Indonesia's 60-day General Election campaign ended at midnight on the 25th. of June, and electioneering?
Indonesia's 60-day General Election campaign ended at midnight on the 25th. of June, and electioneering is officially banned for the next week until the voting on July 3rd.
The government-backed party, Sekber Golkar, ended its campaign with a rally in the Djakarta sports stadium, attended by 100,000 people. Sekber Golkar is Indonesia's largest political organisation.
The past two months have been marked by a mass swing of voters away from the traditional political parties to the Government party.
Golkar now claims that 23 million of the country's 57 million registered voters are Golkar members, although at the same time they admit they would not be surprised if up to 15 per cent of these failed to vote for Golkar in the elections. The long campaign period has been remarkably free of violence despite repeated charges by the political parties of intimidation and pressures by the military in the provinces. There have been no physical attacks on leading political figures, and no serious clashes between opposing groups.
Most of Indonesia's half-million-strong armed forces are on standby alert to put down any sign of trouble in the elections. An elite 5,000-man force has been trained for emergency action but has so far not been used.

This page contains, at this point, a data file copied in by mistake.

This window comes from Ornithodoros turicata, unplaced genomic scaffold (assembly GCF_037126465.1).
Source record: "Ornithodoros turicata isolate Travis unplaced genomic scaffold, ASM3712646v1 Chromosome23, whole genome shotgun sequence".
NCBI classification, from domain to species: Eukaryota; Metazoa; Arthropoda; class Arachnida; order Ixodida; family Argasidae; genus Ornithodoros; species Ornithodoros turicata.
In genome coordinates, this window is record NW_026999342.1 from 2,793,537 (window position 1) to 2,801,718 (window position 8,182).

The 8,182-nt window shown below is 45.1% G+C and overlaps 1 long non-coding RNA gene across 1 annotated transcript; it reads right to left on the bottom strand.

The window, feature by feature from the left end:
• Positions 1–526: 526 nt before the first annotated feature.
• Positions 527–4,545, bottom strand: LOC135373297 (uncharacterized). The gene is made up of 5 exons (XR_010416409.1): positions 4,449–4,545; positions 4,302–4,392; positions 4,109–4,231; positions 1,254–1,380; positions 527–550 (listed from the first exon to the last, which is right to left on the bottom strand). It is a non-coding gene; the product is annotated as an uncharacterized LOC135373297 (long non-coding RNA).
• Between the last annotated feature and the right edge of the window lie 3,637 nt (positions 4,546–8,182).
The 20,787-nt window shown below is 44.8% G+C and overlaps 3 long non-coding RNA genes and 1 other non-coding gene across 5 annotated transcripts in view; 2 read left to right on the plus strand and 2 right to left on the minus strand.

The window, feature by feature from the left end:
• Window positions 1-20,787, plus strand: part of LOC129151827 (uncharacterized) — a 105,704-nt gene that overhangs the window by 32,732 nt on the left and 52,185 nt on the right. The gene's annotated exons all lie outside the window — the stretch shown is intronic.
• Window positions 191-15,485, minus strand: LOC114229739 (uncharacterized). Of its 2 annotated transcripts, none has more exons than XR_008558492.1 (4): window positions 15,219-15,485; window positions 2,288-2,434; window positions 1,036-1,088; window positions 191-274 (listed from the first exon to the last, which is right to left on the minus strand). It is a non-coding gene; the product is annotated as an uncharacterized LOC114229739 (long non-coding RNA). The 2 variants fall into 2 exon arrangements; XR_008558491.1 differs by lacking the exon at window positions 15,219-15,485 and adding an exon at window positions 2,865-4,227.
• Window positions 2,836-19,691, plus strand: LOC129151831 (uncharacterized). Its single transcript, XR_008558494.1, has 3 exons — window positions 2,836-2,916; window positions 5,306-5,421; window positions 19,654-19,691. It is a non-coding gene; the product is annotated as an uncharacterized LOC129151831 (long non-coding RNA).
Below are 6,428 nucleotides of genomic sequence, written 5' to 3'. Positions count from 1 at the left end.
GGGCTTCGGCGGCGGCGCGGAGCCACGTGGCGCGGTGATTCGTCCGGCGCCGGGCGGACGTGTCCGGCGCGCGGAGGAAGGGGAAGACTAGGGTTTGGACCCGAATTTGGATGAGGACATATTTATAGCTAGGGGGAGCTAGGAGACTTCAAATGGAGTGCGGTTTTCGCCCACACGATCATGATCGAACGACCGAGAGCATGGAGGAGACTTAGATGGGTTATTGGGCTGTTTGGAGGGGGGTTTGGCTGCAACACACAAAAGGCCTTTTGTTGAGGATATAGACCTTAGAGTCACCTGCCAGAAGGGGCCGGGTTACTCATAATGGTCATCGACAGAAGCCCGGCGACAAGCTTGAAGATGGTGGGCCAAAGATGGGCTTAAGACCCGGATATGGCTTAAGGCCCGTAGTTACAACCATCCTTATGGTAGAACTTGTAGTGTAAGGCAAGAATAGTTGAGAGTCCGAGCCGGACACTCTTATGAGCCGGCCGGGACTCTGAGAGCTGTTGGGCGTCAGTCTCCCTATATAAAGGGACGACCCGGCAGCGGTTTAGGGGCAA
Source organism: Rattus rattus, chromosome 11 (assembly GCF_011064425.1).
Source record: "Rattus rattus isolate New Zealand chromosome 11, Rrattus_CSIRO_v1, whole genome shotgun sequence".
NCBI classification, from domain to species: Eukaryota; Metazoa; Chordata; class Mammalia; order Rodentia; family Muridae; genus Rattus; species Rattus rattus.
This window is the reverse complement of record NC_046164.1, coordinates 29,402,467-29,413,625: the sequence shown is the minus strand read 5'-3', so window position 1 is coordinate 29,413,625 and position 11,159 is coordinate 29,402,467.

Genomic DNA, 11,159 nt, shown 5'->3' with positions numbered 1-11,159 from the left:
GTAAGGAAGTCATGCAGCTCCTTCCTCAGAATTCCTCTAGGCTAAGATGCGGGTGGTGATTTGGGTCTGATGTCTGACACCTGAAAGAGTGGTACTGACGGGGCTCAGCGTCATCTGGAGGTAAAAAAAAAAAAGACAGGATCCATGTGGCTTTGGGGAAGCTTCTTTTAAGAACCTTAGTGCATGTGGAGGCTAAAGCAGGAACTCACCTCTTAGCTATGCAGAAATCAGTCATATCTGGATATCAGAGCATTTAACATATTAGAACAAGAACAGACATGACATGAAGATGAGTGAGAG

SYNOPSIS: More than 100,000 people packed the Djakarta sports stadium on Thursday for a major rally of the government-backed party Sekber Golkar, Indonesia's biggest political organisation. The rally came at the end of Indonesia's two-month election campaign. Electioneering is now officially banned until the country's 57 million voters go to the polls next Saturday.
The long campaign period has been remarkably free from violence despite repeated charges by the political parties of intimidating and pressures by the military in the provinces. This Sekber Golkar rally was a really gay occasion, with many of the spectators apparently here mainly for the entertainment which the party leaders laid on before the speeches.
Chinese supporters were there in force as well -- reflecting their renewed confidence in the wake of the 1965 bloodbath against the Chinese community following the abortive communist coup.
Military aircraft flew low over the stadium to drop propaganda leaflets. But by nightfall when the propaganda began to blare from the loudspeakers most of the crowd had left. Only 20,000 remained when the Indonesian Foreign Minister, Mr. Adam Malik, spoke at the end of what Golkar officials had hoped would be a triumphant rally.